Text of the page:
Deconstructing celebratory acts following goal scoring among elite professional football players

Assaf Lev, Yair Galily, Omer Eldadi, Gershon Tenenbaum

Research output: Contribution to journalArticlepeer-review

11 Scopus citations

Abstract

Goal celebration in sport is mostly spontaneous and is manifested via vocal expressions and bodily gestures aimed at communicating emotions. The aim of this study is to deconstruct the celebratory acts among elite professional football players in the European Champions League following scoring a goal, and to capture the multiple acts and functions of the celebrations. In examining the 2018/19 season of the European Champions League tournament, we draw attention to the players’ celebrations and their corresponding social and individual functions. All goals/celebrations (K = 366) were used for the analyses. To analyze the goal celebration acts, a socio-psychological model was established which is comprised of several theories. To describe the goal celebration acts across the competition stages (e.g., preliminary and final), match location (i.e., home or away), time phase (0–15, 15–45, 45–75, 75–90, 90+ minutes), scoring mode (i.e., prior to the goal, after the goal), and players’ continent origin (Europe, Africa, Asia, South/Central, and North America), the number and percent of all the celebratory acts were counted and presented in their respective mode (i.e., single, double, and team). The main findings indicate that (a) most of the goal celebration acts were performed interactively by the scoring player and his teammates, (b) the interactive modes of celebration lasted longer than the modes which were performed non-interactively, (c) the celebration lasted longer following goal scoring in the final stage than in the preliminary stage, (d) the celebration duration lasted the longest time when the goal was scored during the overtime phase (90+ min) of the final but not the preliminary stage, and (e) players from Africa and South America demonstrated religious acts more than their European counterparts. We assert that our conceptual model enables the categorization of a variety of personal and social meanings to the celebrations on the field during the most thrilling moments of the game.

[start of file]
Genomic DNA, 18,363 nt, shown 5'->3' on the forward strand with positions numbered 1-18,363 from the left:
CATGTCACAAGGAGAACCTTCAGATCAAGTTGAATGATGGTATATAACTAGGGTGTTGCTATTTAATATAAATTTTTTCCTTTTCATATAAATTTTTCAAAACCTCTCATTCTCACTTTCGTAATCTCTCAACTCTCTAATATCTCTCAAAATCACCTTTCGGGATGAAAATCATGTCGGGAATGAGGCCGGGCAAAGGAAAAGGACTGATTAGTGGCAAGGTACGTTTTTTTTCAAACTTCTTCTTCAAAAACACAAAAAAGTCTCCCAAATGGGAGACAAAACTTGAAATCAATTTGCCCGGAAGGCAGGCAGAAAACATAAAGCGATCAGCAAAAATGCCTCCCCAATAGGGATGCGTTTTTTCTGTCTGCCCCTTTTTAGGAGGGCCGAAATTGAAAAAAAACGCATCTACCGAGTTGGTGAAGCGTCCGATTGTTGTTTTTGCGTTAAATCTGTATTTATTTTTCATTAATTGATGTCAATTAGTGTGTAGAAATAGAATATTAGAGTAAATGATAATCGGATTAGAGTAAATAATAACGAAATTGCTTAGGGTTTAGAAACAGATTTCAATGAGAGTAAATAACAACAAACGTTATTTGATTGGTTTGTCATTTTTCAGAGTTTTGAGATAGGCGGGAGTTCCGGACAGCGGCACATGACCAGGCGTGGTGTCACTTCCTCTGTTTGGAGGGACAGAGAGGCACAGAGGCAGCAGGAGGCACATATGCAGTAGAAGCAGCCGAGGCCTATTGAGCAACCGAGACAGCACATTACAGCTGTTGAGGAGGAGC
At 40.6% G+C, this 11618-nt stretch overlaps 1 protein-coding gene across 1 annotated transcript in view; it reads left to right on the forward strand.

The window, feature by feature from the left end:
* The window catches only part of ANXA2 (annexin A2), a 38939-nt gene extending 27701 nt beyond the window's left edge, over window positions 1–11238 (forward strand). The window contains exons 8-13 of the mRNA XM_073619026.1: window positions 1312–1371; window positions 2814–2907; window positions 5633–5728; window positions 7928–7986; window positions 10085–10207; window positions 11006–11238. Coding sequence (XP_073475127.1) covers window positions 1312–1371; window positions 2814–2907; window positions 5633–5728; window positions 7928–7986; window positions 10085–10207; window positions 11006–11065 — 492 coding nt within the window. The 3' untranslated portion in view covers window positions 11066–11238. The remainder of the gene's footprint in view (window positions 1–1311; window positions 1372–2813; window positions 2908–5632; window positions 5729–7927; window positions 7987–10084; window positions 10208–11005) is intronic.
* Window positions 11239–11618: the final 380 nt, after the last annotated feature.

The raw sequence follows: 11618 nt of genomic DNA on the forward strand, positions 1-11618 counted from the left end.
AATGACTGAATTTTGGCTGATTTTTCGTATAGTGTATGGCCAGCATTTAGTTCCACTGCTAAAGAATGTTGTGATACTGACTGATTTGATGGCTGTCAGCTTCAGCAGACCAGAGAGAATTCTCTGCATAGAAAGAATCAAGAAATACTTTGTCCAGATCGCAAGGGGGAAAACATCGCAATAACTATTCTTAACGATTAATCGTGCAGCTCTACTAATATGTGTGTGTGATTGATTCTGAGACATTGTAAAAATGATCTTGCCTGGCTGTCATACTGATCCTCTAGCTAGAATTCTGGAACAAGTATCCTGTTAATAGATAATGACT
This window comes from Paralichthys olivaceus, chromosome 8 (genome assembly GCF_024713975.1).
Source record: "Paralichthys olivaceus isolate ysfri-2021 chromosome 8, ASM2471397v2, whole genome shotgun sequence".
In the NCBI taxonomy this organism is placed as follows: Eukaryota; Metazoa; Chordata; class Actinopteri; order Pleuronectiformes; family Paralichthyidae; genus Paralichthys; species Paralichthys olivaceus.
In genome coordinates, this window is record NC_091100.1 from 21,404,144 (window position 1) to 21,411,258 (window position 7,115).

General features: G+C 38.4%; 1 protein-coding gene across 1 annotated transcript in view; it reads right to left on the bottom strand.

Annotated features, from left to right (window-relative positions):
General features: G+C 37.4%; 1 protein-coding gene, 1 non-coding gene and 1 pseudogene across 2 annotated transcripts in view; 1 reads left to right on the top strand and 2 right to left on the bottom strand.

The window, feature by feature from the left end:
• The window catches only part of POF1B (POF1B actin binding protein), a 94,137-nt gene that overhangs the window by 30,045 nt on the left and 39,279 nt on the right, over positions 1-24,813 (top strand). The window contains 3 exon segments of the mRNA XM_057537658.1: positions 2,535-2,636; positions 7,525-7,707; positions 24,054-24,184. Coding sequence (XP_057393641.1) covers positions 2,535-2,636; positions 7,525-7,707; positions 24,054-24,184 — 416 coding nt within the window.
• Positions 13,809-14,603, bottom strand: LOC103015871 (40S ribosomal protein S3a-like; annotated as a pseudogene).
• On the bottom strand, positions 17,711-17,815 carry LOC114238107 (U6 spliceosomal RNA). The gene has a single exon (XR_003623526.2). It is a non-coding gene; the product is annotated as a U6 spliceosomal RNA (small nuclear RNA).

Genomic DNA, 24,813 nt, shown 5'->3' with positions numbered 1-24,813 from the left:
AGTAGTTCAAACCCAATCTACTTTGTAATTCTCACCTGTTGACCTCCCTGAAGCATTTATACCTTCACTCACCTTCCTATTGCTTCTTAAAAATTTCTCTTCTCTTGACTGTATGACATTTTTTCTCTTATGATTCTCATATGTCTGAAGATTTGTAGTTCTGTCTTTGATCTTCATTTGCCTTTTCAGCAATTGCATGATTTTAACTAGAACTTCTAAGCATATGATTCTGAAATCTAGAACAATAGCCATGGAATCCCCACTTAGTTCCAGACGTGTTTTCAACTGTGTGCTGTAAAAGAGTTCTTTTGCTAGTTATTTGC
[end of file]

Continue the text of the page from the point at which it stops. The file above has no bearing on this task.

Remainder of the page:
Original languageEnglish
Article numbere0238702
JournalPLoS ONE
Volume15
Issue number9 September
DOIs
StatePublished - Sep 2020
Externally publishedYes

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